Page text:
Pacific Crest Trail & Santa Ana River Trail Re-Open within the Lake Fire Closure

Release Date: Jul 18, 2016  


U.S. Forest Service, San Bernardino National Forest
For Immediate Release
Contact: Gerrelaine Alcordo at (909) 382-2711
Twitter: @sanbernardinonf

Pacific Crest Trail & Santa Ana River Trail Re-Open within the Lake Fire Closure

SAN BERNARDINO, Calif., July 18, 2016 – Tomorrow, Forest Service officials will re-opened a portion of the San Bernardino National Forest closed in 2015 as a result of the 31,359 acre Lake Fire.  The areas reopened includes the Pacific Crest Trail, Santa Ana River Trail and the East Flats near Barton Flats.

Trail crews rehabilitated the portion of the Pacific Crest Trail within the burned area, for foot traffic with the following conditions:

  • Hikers must possess a Pacific Crest Trail Long Distance Hiker Permit.Equestrian use is not recommend.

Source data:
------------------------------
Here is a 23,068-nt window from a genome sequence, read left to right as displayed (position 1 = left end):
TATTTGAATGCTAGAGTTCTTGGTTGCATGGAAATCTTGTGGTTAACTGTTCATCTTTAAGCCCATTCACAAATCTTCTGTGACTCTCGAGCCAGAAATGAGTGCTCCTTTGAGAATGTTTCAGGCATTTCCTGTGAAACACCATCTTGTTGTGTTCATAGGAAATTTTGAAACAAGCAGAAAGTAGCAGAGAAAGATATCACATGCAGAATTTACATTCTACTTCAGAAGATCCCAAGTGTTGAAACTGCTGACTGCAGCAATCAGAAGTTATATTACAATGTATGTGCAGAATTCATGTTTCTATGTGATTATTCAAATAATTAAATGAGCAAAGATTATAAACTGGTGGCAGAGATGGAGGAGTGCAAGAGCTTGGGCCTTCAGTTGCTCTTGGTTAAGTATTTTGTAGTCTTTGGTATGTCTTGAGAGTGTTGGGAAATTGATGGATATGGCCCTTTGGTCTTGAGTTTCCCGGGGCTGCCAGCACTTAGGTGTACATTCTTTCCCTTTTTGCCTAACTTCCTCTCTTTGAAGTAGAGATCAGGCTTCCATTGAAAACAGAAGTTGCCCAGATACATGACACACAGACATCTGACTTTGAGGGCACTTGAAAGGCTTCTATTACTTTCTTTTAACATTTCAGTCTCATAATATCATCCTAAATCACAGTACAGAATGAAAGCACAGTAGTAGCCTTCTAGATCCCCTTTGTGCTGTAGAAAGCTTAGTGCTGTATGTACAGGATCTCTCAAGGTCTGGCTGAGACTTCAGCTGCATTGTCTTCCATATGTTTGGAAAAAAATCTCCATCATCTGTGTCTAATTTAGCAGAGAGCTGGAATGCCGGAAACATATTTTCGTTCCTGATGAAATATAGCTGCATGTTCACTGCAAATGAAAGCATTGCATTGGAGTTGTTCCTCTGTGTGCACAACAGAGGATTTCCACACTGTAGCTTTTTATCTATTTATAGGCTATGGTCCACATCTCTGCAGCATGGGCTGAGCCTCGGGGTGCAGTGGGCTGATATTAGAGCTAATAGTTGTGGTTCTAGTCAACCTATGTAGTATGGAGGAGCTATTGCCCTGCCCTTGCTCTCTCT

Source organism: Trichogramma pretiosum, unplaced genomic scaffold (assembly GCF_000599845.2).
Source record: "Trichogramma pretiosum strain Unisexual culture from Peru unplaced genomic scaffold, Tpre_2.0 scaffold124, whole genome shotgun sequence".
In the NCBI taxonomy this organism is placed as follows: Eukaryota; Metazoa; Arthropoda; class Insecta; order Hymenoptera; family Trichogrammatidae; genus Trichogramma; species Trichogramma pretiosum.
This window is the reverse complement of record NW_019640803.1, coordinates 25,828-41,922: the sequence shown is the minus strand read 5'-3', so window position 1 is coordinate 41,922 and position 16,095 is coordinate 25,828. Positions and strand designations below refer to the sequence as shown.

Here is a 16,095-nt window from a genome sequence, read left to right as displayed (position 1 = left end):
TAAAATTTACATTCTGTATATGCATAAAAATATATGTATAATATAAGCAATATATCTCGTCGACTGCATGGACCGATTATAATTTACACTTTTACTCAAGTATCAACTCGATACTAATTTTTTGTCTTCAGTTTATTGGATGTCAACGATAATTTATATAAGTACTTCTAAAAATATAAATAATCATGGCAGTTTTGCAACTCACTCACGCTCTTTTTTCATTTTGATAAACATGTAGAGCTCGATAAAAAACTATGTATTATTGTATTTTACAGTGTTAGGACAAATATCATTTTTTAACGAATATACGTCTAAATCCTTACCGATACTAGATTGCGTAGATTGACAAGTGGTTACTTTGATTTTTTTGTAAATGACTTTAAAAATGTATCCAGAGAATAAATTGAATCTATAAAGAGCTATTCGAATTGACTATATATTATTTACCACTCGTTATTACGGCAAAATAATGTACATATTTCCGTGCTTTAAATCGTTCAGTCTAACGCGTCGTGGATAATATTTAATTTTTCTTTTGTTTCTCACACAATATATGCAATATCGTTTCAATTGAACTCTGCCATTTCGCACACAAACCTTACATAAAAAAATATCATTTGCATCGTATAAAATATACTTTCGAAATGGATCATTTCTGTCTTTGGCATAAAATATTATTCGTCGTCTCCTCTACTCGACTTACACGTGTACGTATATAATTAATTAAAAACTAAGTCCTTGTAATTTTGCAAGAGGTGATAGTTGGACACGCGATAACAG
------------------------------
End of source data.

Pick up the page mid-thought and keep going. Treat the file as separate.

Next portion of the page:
• Hikers must stay on the Pacific Crest Trail within the burn area – no cross forest travel.
  • When storms are forecast, the trail may be closed due to the risk of mud and debris flows.

Forest visitors are encouraged to call our Mill Creek Visitor Center at (909) 382-2882.  Our staff will help you plan an enjoyable trip to the forest.   The forest order is available at

About the U.S. Forest Service:
The mission of the US Forest Service is to sustain the health, diversity and productivity of the nation's forests and grasslands to meet the needs of present and future generations. The agency manages 193 million acres of public land, provides assistance to state and private landowners, and maintains the largest forestry research organization in the world. Public lands the US Forest Service manages contribute more than $13 billion to the economy each year through visitor spending alone. Those same lands provide 20 percent of the nation's clean water supply, a value estimated at $7.2 billion per year. The agency has either a direct or indirect role in stewardship of about 80 percent of the 850 million forested acres within the United States, of which 100 million acres are urban forests where most Americans live.  Learn more at


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